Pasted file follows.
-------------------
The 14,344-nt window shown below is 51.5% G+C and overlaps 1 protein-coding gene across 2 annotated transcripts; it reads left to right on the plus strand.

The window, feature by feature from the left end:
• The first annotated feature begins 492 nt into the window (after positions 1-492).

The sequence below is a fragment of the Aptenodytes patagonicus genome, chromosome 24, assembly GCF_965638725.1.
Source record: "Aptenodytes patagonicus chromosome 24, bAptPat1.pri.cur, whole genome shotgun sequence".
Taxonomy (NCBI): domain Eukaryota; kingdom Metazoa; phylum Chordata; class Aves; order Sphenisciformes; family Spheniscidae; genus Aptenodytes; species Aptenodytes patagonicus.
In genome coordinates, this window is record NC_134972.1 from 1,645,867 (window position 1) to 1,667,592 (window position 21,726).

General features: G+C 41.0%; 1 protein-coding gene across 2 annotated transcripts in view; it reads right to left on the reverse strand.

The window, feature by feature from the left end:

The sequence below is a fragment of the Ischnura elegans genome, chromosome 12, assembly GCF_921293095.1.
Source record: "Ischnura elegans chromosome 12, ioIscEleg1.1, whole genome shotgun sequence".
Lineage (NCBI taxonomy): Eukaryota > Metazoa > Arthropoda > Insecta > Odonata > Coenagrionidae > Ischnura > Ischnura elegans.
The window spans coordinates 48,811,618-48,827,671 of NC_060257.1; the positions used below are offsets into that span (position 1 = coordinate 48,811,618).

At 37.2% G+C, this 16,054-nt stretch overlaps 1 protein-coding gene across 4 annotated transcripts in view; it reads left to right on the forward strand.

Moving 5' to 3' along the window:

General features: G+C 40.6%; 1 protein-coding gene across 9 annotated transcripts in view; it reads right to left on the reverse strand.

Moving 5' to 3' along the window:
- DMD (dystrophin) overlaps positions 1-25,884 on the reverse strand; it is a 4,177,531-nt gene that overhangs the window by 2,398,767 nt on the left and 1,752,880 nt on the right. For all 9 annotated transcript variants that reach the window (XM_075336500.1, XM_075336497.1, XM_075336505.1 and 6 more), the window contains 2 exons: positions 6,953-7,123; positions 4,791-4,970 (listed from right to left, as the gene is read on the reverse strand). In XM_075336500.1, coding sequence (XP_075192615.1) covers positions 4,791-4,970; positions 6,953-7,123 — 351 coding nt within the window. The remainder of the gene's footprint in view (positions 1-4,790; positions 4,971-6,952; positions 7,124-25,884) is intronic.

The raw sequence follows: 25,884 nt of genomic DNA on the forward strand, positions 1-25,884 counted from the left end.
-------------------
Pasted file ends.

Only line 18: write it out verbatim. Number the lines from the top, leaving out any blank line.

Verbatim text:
- DMD (dystrophin) overlaps positions 1-25,884 on the reverse strand; it is a 4,177,531-nt gene that overhangs the window by 2,398,767 nt on the left and 1,752,880 nt on the right. For all 9 annotated transcript variants that reach the window (XM_075336500.1, XM_075336497.1, XM_075336505.1 and 6 more), the window contains 2 exons: positions 6,953-7,123; positions 4,791-4,970 (listed from right to left, as the gene is read on the reverse strand). In XM_075336500.1, coding sequence (XP_075192615.1) covers positions 4,791-4,970; positions 6,953-7,123 — 351 coding nt within the window. The remainder of the gene's footprint in view (positions 1-4,790; positions 4,971-6,952; positions 7,124-25,884) is intronic.